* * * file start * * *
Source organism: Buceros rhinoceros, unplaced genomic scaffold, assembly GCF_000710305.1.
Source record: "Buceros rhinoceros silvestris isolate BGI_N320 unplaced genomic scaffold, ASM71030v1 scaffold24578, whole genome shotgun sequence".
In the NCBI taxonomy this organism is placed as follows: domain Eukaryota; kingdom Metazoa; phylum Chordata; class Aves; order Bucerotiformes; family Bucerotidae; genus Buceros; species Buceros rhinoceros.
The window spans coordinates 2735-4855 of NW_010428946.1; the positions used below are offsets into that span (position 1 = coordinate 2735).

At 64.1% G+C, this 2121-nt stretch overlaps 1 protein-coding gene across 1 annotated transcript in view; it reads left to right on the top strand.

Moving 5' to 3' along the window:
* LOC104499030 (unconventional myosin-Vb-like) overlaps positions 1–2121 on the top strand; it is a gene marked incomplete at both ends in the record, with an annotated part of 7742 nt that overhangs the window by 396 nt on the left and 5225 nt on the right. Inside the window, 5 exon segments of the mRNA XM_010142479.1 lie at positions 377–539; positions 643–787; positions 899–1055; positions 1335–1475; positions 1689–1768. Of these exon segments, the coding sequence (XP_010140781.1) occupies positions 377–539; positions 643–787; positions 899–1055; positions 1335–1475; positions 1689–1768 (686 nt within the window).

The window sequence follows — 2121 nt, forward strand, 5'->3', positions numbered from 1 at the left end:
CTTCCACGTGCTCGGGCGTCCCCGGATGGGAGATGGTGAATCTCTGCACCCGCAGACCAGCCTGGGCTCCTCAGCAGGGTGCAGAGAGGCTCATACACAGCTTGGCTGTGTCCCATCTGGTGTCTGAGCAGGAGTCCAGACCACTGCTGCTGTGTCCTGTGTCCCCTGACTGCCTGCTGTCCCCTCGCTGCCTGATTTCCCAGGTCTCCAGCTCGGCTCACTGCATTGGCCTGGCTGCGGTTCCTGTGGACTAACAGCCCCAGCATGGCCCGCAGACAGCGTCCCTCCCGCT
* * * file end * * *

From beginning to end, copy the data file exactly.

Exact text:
Source organism: Buceros rhinoceros, unplaced genomic scaffold, assembly GCF_000710305.1.
Source record: "Buceros rhinoceros silvestris isolate BGI_N320 unplaced genomic scaffold, ASM71030v1 scaffold24578, whole genome shotgun sequence".
In the NCBI taxonomy this organism is placed as follows: domain Eukaryota; kingdom Metazoa; phylum Chordata; class Aves; order Bucerotiformes; family Bucerotidae; genus Buceros; species Buceros rhinoceros.
The window spans coordinates 2735-4855 of NW_010428946.1; the positions used below are offsets into that span (position 1 = coordinate 2735).

At 64.1% G+C, this 2121-nt stretch overlaps 1 protein-coding gene across 1 annotated transcript in view; it reads left to right on the top strand.

Moving 5' to 3' along the window:
* LOC104499030 (unconventional myosin-Vb-like) overlaps positions 1–2121 on the top strand; it is a gene marked incomplete at both ends in the record, with an annotated part of 7742 nt that overhangs the window by 396 nt on the left and 5225 nt on the right. Inside the window, 5 exon segments of the mRNA XM_010142479.1 lie at positions 377–539; positions 643–787; positions 899–1055; positions 1335–1475; positions 1689–1768. Of these exon segments, the coding sequence (XP_010140781.1) occupies positions 377–539; positions 643–787; positions 899–1055; positions 1335–1475; positions 1689–1768 (686 nt within the window).

The window sequence follows — 2121 nt, forward strand, 5'->3', positions numbered from 1 at the left end:
CTTCCACGTGCTCGGGCGTCCCCGGATGGGAGATGGTGAATCTCTGCACCCGCAGACCAGCCTGGGCTCCTCAGCAGGGTGCAGAGAGGCTCATACACAGCTTGGCTGTGTCCCATCTGGTGTCTGAGCAGGAGTCCAGACCACTGCTGCTGTGTCCTGTGTCCCCTGACTGCCTGCTGTCCCCTCGCTGCCTGATTTCCCAGGTCTCCAGCTCGGCTCACTGCATTGGCCTGGCTGCGGTTCCTGTGGACTAACAGCCCCAGCATGGCCCGCAGACAGCGTCCCTCCCGCT